Gabon to receive $150 million from Norway to protect its forests
Gabon which is almost 90 percent covered by forest will use the funds, to be disbursed over 10 years, to “both reducing its greenhouse gas emissions from deforestation and degradation, and absorption of carbon dioxide by natural forests,” CAFI said in a statement.
The Central African nation has enacted regulations and set up a bold plan that sets aside 10 percent of the country as protected parks. However, despite these efforts, illegal logging is steadily eroding Gabon’s natural resources.
One driver of deforestation in Gabon is the upscale furniture market in China. When processed, the kevazingo tree — also known as bubinga, amazique, and African rosewood — looks similar to wood used by the Chinese to make expensive hongmu furniture.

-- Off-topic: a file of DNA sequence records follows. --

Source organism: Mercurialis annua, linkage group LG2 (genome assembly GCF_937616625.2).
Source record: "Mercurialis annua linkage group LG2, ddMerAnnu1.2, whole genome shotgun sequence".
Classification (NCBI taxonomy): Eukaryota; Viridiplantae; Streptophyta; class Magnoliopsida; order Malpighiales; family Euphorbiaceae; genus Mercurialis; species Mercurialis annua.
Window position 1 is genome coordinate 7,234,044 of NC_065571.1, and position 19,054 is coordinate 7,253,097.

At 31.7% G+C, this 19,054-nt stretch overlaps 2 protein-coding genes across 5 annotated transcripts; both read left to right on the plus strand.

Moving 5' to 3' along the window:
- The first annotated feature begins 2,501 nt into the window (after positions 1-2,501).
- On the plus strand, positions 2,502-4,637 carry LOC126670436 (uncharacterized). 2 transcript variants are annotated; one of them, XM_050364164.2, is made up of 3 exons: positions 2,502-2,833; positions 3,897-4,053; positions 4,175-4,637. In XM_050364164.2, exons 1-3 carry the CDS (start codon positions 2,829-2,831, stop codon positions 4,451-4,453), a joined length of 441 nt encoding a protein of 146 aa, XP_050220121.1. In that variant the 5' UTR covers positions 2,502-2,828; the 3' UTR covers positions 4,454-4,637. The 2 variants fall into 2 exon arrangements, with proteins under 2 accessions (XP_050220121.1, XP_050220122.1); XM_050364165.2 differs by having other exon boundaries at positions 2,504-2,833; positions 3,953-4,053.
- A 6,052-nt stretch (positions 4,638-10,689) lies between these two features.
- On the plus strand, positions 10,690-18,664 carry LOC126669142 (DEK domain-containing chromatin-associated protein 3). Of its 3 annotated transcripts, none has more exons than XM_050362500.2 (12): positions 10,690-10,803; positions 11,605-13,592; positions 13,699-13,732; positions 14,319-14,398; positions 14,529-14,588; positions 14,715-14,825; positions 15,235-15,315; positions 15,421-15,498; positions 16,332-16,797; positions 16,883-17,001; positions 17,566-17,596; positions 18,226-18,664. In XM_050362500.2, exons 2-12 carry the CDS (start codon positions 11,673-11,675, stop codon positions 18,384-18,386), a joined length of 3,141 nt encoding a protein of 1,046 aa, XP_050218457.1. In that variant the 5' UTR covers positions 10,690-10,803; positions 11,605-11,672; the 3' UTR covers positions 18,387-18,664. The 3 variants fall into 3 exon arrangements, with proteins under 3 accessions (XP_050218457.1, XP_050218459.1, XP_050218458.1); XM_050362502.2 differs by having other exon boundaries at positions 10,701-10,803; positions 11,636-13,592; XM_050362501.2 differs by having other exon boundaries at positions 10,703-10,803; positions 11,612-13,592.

This has encouraged illegal loggers to hunt down kevazingo trees, and similar looking trees, and smuggle them to Asia. Hopefully, Norway’s new deal will not only help curb climate change, but also help Gabon maintain its kevazingo trees, which indigenous groups consider to be sacred.
Gabon has around 12 percent of the Congo Basin forest, the world’s second-largest tropical rainforest, and is home to almost 60 percent of the surviving forest elephants in Africa.
“I am very pleased with this results-based partnership,” said Ola Elvestuen, Norway’s Minister of Climate and Environment. “It properly takes into account Gabon’s special status as a country with high forest cover and low deforestation.”
Gabon’s plans also allow it to slash its own emissions by more than 50 percent when compared with 2005, bringing it in line with a new Nationally Determined Contributions (NDC) commitment.
CAFI, established four years ago, includes six African nations (Cameroon, Central African Republic, RDC, Equatorial Guinea, Gabon & Congo-Brazzavilleand), a host of global development agencies and European partners committed to protecting rainforests that cover an area the size of Western Europe.